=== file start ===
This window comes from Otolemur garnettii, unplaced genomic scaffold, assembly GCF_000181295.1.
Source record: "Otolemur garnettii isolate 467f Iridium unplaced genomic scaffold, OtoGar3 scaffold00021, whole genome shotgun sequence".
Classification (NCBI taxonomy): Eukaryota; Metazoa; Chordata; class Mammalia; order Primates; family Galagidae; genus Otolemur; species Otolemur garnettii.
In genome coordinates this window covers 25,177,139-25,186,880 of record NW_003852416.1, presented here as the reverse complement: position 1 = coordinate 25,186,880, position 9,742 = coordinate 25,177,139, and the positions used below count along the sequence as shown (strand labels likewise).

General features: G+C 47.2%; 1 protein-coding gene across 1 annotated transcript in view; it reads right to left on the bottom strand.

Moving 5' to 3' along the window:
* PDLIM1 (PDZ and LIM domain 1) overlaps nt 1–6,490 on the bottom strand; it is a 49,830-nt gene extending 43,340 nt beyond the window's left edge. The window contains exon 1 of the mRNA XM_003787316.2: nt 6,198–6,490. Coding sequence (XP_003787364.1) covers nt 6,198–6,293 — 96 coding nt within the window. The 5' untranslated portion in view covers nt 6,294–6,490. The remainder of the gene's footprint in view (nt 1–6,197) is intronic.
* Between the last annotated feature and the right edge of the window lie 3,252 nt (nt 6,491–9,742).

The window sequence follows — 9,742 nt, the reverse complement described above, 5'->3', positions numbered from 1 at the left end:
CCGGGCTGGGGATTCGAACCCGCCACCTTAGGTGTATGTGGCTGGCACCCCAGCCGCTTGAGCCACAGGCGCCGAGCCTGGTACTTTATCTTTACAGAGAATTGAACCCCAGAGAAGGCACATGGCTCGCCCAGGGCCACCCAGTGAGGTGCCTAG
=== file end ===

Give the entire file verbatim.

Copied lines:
This window comes from Otolemur garnettii, unplaced genomic scaffold, assembly GCF_000181295.1.
Source record: "Otolemur garnettii isolate 467f Iridium unplaced genomic scaffold, OtoGar3 scaffold00021, whole genome shotgun sequence".
Classification (NCBI taxonomy): Eukaryota; Metazoa; Chordata; class Mammalia; order Primates; family Galagidae; genus Otolemur; species Otolemur garnettii.
In genome coordinates this window covers 25,177,139-25,186,880 of record NW_003852416.1, presented here as the reverse complement: position 1 = coordinate 25,186,880, position 9,742 = coordinate 25,177,139, and the positions used below count along the sequence as shown (strand labels likewise).

General features: G+C 47.2%; 1 protein-coding gene across 1 annotated transcript in view; it reads right to left on the bottom strand.

Moving 5' to 3' along the window:
* PDLIM1 (PDZ and LIM domain 1) overlaps nt 1–6,490 on the bottom strand; it is a 49,830-nt gene extending 43,340 nt beyond the window's left edge. The window contains exon 1 of the mRNA XM_003787316.2: nt 6,198–6,490. Coding sequence (XP_003787364.1) covers nt 6,198–6,293 — 96 coding nt within the window. The 5' untranslated portion in view covers nt 6,294–6,490. The remainder of the gene's footprint in view (nt 1–6,197) is intronic.
* Between the last annotated feature and the right edge of the window lie 3,252 nt (nt 6,491–9,742).

The window sequence follows — 9,742 nt, the reverse complement described above, 5'->3', positions numbered from 1 at the left end:
CCGGGCTGGGGATTCGAACCCGCCACCTTAGGTGTATGTGGCTGGCACCCCAGCCGCTTGAGCCACAGGCGCCGAGCCTGGTACTTTATCTTTACAGAGAATTGAACCCCAGAGAAGGCACATGGCTCGCCCAGGGCCACCCAGTGAGGTGCCTAG